Batch download and pre-process climate indices from the NOAA Physical Sciences Laboratory

This post introduces a simple Python script that batch downloads and processes climate indices from the NOAA PSL webpage.

It has been quite a while since last post. I have been fighting through a troubled period. I Hope to get back to a 2-week post schedule.

The goal

This post introduces a simple Python script that:

  1. batch downloads the 43 climate indices listed in the National Oceanic and Atmospheric Administration – Physical Sciences Laboratory web page
  2. saves the data in their original csv format to disk,
  3. converts and save data to netCDF format, and
  4. optionally create a time series plot.

The script uses these Python modules:

  • request: for fetch web data.
  • BeautifulSoup: for parsing web data.
  • numpy: for dealing with numerical arrays.
  • datetime: for creating time stamps of the time series.
  • netCDF4: for creating netCDF formatted data.
  • matplotlib: for creating time series plots.

The finished script can be obtained from this link below.


Step-1: parse the web page using requests and BeautifulSoup

I’m no expert in web scrapping. Luckily, the page we are about to parse is a fairly straightforward one without too much fancy widgets, and all the information is contained in a single table in a single page, so we do not need to follow links or scroll the page to get all the information we need. With the help of the Inspect Elements functionality of the browser and some trial-and-errors, I managed to fetch the information needed within about half an hour. I’m giving some detailed descriptions about the processes I followed to get the job done. If you are comfortable dealing with web scrapping, feel free to skip to the next section.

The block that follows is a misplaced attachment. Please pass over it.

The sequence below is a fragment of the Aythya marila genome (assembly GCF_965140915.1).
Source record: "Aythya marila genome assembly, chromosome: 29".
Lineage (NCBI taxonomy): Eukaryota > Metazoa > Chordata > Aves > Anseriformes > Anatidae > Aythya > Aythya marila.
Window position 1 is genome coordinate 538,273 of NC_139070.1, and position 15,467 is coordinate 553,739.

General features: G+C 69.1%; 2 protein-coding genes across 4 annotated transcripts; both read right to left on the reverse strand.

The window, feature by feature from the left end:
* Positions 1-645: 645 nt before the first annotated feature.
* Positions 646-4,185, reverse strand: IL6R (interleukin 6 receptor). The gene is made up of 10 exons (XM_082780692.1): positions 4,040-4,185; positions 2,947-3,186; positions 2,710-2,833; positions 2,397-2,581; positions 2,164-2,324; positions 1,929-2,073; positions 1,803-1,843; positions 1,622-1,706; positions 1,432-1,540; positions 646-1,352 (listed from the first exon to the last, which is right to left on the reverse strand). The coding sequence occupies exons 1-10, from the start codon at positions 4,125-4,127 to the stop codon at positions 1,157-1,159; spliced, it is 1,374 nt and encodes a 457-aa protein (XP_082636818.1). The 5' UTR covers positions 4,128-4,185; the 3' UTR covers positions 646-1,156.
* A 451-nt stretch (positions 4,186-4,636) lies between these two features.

Firstly, this the URL of the page:

And a screenshot showing (part) of the table listing the climate indices:

Fig. 1 Screenshot of (part of) the NOAA PSL webpage.

So it is a simple 2-column table, with the 1 column showing the names of the climate indices, and the 2nd some descriptions for each. In each row, the name in the 1st column is also a hyperlink linking to the data file in csv format. And there are 43 such rows.

The first step would be to fetch the contents of the page, we do this using the built-in requests module of Python. Then parse the returned contents using BeautifulSoup like so:

import requests

# Getting page HTML through request
page = requests.get(PAGE_URL)
# Parsing content using beautifulsoup
soup = BeautifulSoup(page.content, 'html.parser')

Then I used the Inspect Elements function of my browser to help me locate various elements of the webpage. I use firefox, which allows me to call Inspect Elements by right-clicking on the page. Any modern browser should have such a functionality. After doing that, the browser displays this new interface at the bottom:

Fig. 2 Screenshot of the NOAA PSL webpage, with Inspector interface open in Firefox.

Also note that when I put the cursor at a line in the Inspector window, the corresponding element in the displayed webpage gets highlighted in cyan. The above screenshot shows the highlighted element is a div with class name "mainsection".

To locate the table, I expand the div tag by clicking on the grey triangle icon on the left, and mousing over lines to see which part of the page gets highlighted. Not surprisingly, the correct tag is a table, see screenshot below:

Fig. 3 Screenshot of the NOAA PSL webpage, with Inspector interface open in Firefox.

To get this table from our parsed page:

# Get the big table in the page
table ='table')[0].find('tbody')

The [0] indexing is because there is only 1 table in the page, so we get the 1st one out from a list returned by'table'). And the .find('tbody') part returns the body of the table, excluding the header part.

By repeating the same method (mousing over things in the Inspector window) and printing things out in the Python interpreter, I arrived at the following snippet that parses the table, row by row:

# Parse table rows
table_list = []
for ii, rowii in enumerate(table.find_all('tr')):
    colsii = rowii.find_all('td')
    nameii = colsii[0].get_text().strip()
    urlii = colsii[0].find('a').get('href')
    descripii = colsii[1].get_text()
    desc_urlsii = [aii.get('href') for aii in colsii[1].find_all('a')]
    desc_urlsii = '\n'.join(
        [dii for dii in desc_urlsii if dii is not None])

    dataii = [ii, nameii, urlii, descripii, desc_urlsii]

To give some examples, below is the first 2 rows in the table_list list:

>>> table_list[0]
[0, 'PNA', '/data/correlation/', '\xa0Pacific North American Index*:\nFrom NOAA Climate Prediction Center (CPC)', '']